Sixteen banners united over the field
Where the good shepherd grieves
Desperate men, desperate women divided
Spreading their wings ’neath the falling leaves
I stepped forth from the shadows, to the marketplace
Merchants and thieves, hungry for power, my last deal gone down
She’s smelling sweet like the meadows where she was born
On midsummer’s eve, near the tower
This is a gem!
Municipal Auditorium Nashville, Tennessee 2 December 1978
Bob Dylan (vocal & guitar)
Billy Cross (lead guitar)
Alan Pasqua (keyboards)
Steven Soles (rhythm guitar, backup vocals)
David Mansfield (violin & mandolin)
Steve Douglas (horns)
Jerry Scheff (bass)
Bobbye Hall (percussion)
Ian Wallace (drums)
Helena Springs, Jo Ann Harris, Carolyn Dennis (background vocals)
“On this album, I took a few steps backward, but I also took a bunch of steps forward because I had a lot of time to concentrate on it. I also had the band sounding like I want it to sound. It’s got that organ sound from ‘Blonde on Blonde’ again. That’s something that has been missing.”
~Bob Dylan (to Robert Hilburn – May 1978)
Jonathan Cott interview – Sept. 1978: Jonathan Cott: What do you think of all the criticisms of Street Legal? Bob Dylan: I read some of them. In fact, I didn’t understand them. I don’t think these people have had the experiences I’ve had to write those songs. The reviews didn’t strike me as being particularly interesting one way or another, or as compelling to my particular scene. I don’t know who these people are. They don’t travel in the same crowd, anyway. So it would be like me criticizing Pancho Villa.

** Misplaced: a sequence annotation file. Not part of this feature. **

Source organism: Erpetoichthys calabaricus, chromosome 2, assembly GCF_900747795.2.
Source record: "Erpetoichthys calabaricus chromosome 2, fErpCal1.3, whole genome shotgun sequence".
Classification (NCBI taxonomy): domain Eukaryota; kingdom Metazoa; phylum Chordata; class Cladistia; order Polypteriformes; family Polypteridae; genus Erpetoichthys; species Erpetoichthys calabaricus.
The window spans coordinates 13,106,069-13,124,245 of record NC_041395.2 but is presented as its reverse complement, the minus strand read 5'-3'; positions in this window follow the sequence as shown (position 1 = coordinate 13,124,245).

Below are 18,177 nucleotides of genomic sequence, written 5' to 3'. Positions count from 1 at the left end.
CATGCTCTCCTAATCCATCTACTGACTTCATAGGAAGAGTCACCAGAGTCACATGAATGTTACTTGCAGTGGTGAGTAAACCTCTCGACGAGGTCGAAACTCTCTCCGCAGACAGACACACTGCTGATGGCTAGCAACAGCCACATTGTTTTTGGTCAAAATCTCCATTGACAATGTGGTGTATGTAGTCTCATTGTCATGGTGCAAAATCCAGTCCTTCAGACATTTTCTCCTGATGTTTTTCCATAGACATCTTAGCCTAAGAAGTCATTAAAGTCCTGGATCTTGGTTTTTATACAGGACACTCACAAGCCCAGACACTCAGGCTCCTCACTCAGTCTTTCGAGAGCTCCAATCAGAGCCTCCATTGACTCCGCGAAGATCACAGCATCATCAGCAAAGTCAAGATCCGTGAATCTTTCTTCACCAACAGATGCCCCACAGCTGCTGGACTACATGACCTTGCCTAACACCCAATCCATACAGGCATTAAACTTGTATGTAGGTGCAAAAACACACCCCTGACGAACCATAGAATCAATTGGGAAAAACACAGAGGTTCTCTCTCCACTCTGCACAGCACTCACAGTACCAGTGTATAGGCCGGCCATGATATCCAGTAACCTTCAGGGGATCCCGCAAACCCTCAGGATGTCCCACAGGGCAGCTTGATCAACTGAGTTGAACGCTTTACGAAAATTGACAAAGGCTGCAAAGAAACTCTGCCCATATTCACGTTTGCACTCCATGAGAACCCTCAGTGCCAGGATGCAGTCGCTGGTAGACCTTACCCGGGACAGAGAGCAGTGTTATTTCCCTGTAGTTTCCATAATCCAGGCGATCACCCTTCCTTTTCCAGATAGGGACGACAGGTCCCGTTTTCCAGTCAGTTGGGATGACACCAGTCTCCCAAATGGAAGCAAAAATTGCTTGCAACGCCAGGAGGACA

First of all… “Street-Legal” is a fantastic album. I have never “understood” all the criticism it got.. and still gets, and I even dig the original overall sound & production.
The first & second recording session (April 25 & 26) did not produce much (probably only a master of “We Better Talk This Over”), but on this sessions we (probably) got 4 masters: No Time To Think, Where Are You Tonight? (Journey Through Dark Heat), True Love Tends To Forget & Changing Of The Guards.
I stumbled to my feet I rode past destruction in the ditches With the stitches still mending beneath a heart-shaped tattoo Renegade priests and treacherous young witches Were handing out the flowers that I’d given to you.
The Best Dylan Covers: Patti Smith – Changing Of The Guards
“…I had finished Gone Again in memory of Fred [‘Sonic’ Smith, her late husband], and I really didn’t think about touring at all, since my children were in school, but I heard from Dylan in 1995, and he asked whether I wanted to do a series of East coast dates with him. … Bob and I spoke privately and I thanked him for giving me the opportunity, and he really encouraged me to come back into the fold. He said the people would be happy to see me. I truthfully wasn’t certain how I would be received, or what I should do, and being encouraged by him was very important to me. I mean, Bob – the man I know – is a man of few words, but the words are always meaningful. And so that was very important. He was very encouraging to me about my place in the community of rock’n’roll.”
– Patti Smith (Kirk Elder, interview 2009, AlternativesToValium)
Changing of the Guards is a song written by Bob Dylan, released in 1978 as a single and as the first track on his album Street-Legal.
Lyrically, this song has provoked much critical insight, both positive and negative. According to Oliver Trager author of Keys to the Rain: The Definitive Bob Dylan Encyclopedia, “Changing of the Guards” has been criticized as a “song in which Dylan unsuccessfully and cynically parodies his anthemic self in haunting fashion…